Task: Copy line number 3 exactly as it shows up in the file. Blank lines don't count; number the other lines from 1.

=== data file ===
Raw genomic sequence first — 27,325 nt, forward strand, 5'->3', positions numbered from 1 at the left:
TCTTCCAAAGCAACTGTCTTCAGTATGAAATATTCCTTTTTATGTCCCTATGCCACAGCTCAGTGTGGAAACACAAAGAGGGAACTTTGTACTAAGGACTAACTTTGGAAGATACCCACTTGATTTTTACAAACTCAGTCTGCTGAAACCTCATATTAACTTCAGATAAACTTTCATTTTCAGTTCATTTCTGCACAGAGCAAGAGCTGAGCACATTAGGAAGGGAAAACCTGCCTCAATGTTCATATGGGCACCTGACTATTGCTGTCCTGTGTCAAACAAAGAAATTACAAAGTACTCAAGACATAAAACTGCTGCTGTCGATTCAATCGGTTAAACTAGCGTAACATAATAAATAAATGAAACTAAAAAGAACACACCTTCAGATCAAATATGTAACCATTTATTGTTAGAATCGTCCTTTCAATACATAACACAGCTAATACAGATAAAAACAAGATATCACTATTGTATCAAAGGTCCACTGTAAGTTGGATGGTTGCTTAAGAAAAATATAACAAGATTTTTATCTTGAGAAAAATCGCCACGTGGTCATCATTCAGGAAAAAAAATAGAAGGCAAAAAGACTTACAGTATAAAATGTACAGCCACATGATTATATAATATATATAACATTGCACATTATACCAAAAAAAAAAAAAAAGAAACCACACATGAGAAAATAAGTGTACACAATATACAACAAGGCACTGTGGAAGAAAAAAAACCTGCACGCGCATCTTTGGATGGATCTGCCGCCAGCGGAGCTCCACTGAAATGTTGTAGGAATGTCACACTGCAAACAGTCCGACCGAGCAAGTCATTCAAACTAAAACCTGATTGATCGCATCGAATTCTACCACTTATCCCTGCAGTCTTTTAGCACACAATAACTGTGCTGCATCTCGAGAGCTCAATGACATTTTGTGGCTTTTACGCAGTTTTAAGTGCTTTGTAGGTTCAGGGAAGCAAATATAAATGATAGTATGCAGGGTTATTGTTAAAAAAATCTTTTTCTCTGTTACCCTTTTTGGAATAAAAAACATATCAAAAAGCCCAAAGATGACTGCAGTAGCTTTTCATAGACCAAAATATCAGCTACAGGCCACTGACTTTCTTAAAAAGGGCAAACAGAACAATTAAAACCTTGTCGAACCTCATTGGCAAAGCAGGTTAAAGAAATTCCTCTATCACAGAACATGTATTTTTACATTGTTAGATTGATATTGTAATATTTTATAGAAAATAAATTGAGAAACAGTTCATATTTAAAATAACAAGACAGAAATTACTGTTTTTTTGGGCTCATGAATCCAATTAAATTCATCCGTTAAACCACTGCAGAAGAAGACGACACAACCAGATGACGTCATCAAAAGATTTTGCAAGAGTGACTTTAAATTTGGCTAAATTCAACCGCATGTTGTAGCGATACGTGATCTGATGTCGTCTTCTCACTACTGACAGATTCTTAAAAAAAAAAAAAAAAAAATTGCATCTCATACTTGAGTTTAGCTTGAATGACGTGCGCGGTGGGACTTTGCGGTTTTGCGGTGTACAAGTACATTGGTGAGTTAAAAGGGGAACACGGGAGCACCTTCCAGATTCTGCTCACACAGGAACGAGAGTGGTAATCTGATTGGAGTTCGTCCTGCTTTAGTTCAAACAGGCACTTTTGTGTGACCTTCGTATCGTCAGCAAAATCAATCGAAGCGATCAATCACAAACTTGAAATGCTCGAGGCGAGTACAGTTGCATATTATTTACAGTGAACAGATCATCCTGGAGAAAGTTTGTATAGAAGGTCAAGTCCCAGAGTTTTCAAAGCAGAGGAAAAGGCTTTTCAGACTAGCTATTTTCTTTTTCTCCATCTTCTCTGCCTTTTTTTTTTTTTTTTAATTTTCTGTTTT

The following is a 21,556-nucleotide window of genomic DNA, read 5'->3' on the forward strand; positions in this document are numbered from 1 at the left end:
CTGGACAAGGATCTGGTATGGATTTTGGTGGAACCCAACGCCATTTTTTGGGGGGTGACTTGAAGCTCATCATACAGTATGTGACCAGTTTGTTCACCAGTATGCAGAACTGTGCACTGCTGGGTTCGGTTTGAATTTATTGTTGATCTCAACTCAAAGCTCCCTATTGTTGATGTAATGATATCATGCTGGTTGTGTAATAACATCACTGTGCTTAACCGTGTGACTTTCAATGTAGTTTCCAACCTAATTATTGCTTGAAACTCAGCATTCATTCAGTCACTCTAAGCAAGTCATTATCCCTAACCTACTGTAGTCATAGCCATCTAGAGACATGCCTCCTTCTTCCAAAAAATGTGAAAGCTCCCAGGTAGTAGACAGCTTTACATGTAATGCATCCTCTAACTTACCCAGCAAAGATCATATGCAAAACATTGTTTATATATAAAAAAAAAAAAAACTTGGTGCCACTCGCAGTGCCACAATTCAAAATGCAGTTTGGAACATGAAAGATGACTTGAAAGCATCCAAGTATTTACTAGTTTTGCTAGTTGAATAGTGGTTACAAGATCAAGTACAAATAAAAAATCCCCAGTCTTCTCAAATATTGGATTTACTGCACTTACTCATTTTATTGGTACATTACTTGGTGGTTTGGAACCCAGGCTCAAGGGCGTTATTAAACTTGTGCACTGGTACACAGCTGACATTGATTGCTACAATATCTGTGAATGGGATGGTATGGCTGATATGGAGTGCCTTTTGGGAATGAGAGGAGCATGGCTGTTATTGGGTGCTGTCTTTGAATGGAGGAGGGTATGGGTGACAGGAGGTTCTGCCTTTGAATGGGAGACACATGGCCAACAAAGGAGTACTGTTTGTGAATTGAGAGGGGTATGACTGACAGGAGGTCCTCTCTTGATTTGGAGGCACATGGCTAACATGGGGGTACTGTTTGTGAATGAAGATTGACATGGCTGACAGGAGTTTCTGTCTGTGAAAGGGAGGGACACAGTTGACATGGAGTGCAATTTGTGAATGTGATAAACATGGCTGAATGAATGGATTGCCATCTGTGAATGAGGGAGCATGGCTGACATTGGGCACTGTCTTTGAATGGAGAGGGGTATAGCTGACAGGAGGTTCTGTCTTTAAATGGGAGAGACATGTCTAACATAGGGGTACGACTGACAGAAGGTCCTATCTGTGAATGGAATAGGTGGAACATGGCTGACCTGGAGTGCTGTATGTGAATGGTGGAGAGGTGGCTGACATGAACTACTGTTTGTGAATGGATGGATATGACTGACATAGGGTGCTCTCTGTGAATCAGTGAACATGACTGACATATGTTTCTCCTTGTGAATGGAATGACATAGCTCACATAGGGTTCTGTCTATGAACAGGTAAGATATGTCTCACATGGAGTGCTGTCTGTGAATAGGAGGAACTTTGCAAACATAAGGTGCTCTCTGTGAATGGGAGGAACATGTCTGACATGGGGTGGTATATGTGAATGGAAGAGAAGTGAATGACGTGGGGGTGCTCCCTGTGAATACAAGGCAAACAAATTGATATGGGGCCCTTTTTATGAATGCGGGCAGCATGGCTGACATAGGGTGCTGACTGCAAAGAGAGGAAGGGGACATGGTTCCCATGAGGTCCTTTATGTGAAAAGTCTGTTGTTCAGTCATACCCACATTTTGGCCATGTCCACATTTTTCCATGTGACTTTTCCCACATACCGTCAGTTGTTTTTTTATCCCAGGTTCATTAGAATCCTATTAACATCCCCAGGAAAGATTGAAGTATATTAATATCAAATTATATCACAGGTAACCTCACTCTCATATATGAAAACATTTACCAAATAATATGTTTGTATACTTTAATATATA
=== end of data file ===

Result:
The following is a 21,556-nucleotide window of genomic DNA, read 5'->3' on the forward strand; positions in this document are numbered from 1 at the left end: